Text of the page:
Effects of CCA treatment on settlement and growth of barnacles under field conditions
1998 - IRG/WP 98-50116
As part of a field experiment at seven European marine sites evaluating the effects of CCA treatments on non-target marine organisms, panels treated to nominal loadings of 12, 24 and 48 kg/m3 CCA were exposed at marine sites around the coast of Europe. Within two weeks of exposure, a heavy settlement of barnacles took place on the panels exposed intertidally in France. The intensity of settlement was measured after four weeks. It was found to vary significantly with preservative loading and this variation could be described by a positive linear regression - the higher the loading, the higher the numbers of barnacles settling. The survival and growth of barnacles was assessed after six months exposure. Observations of numbers of identified adults on test panels from other sites suggested that some species of barnacle settle preferentially on CCA-treated wood while others do not. The findings give an insight into the impact during the period of greatest potential for leaching of heavy treatments with CCA on organisms living in intimate contact with the treated surface.
S M Cragg, C Brown, R M Albuquerque, R A Eaton, P Goulletquer

Drying Rates and Mold Growth on Various Building Materials under Different Environmental Conditions
2010 - IRG/WP 10-20454
Mold growth on building materials is a major problem for homeowners. The most suitable method to control mold growth on building materials is to utilize design features, construction tools and practices that prevent moisture accumulation, and keep the wood as dry as possible. In order to achieve this, engineers and homebuilders have to know the effects of various temperature and moisture conditions on water accumulation and drying speed of various building materials, and the rates at which mold grows in a particular environment. A study was recently conducted at FPInnovations-Forintek Division to determine drying rates and corresponding mold growth on building materials such as oriented strand board (OSB), plywood, fiberboard, gypsum board, fiberglass insulation material, ceiling tile and several Canadian wood species lumber, under different environmental conditions. The results showed that, without ventilation, the sample moisture loss was slow and mold growth was found on test materials that were dried at 72% RH or higher, after 4 days. With ventilation, the drying rates of the various materials were much faster than without ventilation, and were not significantly affected by increasing the temperature from 20°C to 25°C. No mold growth was found on most materials that were dried with ventilation at 64% RH or less.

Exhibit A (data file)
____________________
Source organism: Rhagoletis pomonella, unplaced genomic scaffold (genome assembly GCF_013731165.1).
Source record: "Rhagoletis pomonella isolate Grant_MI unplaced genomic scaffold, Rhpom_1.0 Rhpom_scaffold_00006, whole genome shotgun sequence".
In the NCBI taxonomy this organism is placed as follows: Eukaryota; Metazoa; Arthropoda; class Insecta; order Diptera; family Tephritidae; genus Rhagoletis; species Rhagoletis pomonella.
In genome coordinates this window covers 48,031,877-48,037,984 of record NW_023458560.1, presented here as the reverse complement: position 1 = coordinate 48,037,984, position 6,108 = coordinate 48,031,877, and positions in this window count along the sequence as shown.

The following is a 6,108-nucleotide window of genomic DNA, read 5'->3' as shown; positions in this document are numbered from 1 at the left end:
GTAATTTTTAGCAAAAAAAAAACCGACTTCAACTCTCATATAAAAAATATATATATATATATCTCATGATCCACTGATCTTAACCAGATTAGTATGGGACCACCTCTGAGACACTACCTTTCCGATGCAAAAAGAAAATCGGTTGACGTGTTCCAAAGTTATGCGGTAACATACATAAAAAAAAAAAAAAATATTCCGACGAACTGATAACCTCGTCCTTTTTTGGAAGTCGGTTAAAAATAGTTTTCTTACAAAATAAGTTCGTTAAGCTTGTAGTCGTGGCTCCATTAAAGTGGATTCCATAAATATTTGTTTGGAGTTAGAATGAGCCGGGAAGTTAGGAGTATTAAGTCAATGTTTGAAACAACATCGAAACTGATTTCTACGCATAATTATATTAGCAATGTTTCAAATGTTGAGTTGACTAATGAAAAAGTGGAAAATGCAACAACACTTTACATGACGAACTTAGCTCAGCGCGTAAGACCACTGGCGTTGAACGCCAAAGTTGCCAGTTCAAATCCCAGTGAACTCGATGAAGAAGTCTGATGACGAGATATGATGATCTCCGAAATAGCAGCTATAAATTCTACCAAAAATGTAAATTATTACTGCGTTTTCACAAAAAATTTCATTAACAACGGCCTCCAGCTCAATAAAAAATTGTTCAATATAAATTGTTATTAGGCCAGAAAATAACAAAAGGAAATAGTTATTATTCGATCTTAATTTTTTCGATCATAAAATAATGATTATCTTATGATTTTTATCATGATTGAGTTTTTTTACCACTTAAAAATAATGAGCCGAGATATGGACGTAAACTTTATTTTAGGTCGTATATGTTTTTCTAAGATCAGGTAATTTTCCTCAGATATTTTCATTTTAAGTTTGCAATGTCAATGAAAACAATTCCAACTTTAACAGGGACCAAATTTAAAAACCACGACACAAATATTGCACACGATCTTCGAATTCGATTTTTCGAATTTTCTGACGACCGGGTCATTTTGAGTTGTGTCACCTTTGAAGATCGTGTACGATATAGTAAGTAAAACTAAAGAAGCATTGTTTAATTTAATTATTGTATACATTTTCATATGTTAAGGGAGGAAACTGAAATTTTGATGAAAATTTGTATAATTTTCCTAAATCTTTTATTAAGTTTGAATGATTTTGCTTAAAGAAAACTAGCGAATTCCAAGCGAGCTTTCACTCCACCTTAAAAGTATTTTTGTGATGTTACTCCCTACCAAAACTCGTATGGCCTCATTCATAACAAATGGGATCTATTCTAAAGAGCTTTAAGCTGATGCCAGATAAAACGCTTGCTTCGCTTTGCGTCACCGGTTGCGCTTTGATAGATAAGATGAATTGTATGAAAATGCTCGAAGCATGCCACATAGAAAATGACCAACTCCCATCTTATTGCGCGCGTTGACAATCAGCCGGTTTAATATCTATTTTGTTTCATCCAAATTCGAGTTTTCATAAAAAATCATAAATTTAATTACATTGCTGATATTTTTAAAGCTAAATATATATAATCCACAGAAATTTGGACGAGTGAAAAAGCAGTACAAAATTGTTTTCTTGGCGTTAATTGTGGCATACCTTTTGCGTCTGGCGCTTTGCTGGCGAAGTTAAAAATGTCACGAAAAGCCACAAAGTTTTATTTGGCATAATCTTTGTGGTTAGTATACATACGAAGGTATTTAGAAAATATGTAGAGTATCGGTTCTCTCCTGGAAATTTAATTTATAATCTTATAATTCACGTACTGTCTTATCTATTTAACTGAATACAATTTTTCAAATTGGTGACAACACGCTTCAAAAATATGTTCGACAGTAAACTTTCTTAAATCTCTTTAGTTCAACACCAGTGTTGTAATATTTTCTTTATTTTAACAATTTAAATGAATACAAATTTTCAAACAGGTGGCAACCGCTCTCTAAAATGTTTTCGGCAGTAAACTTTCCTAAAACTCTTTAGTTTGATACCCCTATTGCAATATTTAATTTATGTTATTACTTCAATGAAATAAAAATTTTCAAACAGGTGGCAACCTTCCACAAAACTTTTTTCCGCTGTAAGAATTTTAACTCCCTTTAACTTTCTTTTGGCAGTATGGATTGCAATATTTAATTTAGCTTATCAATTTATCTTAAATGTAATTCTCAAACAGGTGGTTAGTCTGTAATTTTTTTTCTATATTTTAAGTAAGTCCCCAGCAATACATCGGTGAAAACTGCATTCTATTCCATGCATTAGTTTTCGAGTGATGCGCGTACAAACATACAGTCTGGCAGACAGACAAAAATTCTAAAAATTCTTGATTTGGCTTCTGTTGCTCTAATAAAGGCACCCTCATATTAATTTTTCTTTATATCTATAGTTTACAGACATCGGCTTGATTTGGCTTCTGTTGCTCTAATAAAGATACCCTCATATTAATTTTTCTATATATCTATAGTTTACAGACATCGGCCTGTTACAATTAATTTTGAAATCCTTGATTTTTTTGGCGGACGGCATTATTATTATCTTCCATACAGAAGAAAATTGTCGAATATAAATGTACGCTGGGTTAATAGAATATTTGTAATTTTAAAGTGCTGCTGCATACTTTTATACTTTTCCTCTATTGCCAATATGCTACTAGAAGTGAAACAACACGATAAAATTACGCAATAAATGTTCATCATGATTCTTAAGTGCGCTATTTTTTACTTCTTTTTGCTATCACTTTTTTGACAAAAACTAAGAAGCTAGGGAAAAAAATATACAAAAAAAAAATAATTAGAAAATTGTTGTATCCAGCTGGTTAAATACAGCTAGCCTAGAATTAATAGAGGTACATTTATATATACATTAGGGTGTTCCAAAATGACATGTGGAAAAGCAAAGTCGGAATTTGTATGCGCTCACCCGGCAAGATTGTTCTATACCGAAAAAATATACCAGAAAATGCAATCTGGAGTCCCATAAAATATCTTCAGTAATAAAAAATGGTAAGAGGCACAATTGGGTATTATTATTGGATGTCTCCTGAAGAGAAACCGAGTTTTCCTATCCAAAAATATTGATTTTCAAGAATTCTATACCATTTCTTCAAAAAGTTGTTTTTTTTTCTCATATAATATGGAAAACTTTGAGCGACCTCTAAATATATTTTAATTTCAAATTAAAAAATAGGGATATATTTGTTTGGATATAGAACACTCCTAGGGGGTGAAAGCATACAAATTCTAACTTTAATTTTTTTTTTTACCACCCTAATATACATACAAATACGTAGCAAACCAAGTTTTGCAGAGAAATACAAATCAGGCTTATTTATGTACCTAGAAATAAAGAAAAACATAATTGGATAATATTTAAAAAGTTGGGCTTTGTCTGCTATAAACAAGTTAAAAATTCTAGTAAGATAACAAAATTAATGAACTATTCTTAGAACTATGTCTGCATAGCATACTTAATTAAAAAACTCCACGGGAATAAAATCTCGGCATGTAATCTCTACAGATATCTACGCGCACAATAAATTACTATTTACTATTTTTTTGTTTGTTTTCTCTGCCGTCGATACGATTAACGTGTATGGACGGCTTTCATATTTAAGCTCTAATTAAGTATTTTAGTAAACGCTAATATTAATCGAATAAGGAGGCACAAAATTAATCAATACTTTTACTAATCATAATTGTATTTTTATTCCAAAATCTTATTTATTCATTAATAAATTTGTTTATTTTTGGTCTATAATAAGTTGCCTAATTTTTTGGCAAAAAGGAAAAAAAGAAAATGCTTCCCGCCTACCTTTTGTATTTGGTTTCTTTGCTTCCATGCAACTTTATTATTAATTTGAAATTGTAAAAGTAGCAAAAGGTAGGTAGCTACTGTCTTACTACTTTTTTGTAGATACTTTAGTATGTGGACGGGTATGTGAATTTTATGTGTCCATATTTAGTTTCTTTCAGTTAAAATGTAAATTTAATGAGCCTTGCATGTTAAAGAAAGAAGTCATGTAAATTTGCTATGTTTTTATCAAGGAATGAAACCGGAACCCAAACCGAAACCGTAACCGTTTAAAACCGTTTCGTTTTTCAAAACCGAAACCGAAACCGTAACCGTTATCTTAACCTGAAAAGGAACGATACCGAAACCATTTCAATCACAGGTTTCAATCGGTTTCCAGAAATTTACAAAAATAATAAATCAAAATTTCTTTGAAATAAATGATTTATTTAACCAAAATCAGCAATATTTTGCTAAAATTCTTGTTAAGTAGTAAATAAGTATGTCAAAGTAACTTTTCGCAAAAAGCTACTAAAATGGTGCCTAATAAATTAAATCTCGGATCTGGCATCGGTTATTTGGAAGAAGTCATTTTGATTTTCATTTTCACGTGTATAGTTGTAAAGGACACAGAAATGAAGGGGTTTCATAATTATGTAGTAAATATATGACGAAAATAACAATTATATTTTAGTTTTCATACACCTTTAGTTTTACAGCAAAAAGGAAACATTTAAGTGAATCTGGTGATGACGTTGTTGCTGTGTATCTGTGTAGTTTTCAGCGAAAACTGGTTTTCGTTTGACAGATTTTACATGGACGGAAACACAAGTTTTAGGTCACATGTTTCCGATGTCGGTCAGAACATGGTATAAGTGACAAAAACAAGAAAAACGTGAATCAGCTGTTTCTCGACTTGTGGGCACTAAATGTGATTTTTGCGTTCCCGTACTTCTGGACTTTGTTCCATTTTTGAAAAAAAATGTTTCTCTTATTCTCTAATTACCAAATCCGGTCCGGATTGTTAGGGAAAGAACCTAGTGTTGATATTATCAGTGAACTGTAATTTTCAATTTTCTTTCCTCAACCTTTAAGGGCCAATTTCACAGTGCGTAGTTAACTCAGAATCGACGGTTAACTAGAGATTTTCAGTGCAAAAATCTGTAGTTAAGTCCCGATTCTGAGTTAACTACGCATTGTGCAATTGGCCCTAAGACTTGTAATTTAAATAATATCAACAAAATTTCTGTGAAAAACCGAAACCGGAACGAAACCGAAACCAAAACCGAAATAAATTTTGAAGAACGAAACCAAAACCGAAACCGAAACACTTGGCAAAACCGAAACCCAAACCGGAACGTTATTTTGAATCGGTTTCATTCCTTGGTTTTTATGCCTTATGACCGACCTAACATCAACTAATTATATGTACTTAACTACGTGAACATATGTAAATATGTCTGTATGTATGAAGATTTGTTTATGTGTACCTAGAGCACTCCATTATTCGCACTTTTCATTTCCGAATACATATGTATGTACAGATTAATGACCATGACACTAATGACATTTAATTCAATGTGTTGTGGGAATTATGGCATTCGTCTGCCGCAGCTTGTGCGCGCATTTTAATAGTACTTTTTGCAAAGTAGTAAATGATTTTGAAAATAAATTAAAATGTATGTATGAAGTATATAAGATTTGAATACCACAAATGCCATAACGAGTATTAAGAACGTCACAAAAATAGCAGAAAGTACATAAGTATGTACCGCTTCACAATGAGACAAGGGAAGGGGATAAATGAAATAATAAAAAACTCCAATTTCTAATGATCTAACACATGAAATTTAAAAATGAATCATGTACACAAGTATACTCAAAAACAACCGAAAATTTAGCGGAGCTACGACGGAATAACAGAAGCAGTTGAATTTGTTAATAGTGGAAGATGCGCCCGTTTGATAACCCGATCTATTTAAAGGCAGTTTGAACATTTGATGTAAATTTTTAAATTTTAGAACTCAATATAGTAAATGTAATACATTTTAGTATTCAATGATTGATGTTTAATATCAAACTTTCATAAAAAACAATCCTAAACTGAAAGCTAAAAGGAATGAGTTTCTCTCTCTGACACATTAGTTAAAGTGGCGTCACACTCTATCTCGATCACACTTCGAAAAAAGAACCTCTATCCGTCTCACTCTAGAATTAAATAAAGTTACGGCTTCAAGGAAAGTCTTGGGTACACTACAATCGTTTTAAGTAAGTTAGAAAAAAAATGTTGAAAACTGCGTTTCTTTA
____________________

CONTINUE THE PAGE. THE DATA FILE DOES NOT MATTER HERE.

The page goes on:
Dian-Qing Yang

Danish wood preservatives approval system with special focus on assessment of the environmental risks associated with industrial wood preservatives
2001 - IRG/WP 01-50166-01